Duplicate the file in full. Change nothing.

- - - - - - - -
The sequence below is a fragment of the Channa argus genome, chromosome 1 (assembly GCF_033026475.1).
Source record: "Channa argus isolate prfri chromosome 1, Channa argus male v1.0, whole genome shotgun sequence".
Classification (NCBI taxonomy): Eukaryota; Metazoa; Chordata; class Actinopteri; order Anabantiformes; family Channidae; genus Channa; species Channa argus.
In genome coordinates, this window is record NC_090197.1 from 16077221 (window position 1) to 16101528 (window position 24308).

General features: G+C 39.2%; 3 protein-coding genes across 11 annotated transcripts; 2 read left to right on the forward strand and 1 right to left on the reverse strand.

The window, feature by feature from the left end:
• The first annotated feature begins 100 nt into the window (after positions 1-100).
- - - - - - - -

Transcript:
The sequence below is a fragment of the Channa argus genome, chromosome 1 (assembly GCF_033026475.1).
Source record: "Channa argus isolate prfri chromosome 1, Channa argus male v1.0, whole genome shotgun sequence".
Classification (NCBI taxonomy): Eukaryota; Metazoa; Chordata; class Actinopteri; order Anabantiformes; family Channidae; genus Channa; species Channa argus.
In genome coordinates, this window is record NC_090197.1 from 16077221 (window position 1) to 16101528 (window position 24308).

General features: G+C 39.2%; 3 protein-coding genes across 11 annotated transcripts; 2 read left to right on the forward strand and 1 right to left on the reverse strand.

The window, feature by feature from the left end:
• The first annotated feature begins 100 nt into the window (after positions 1-100).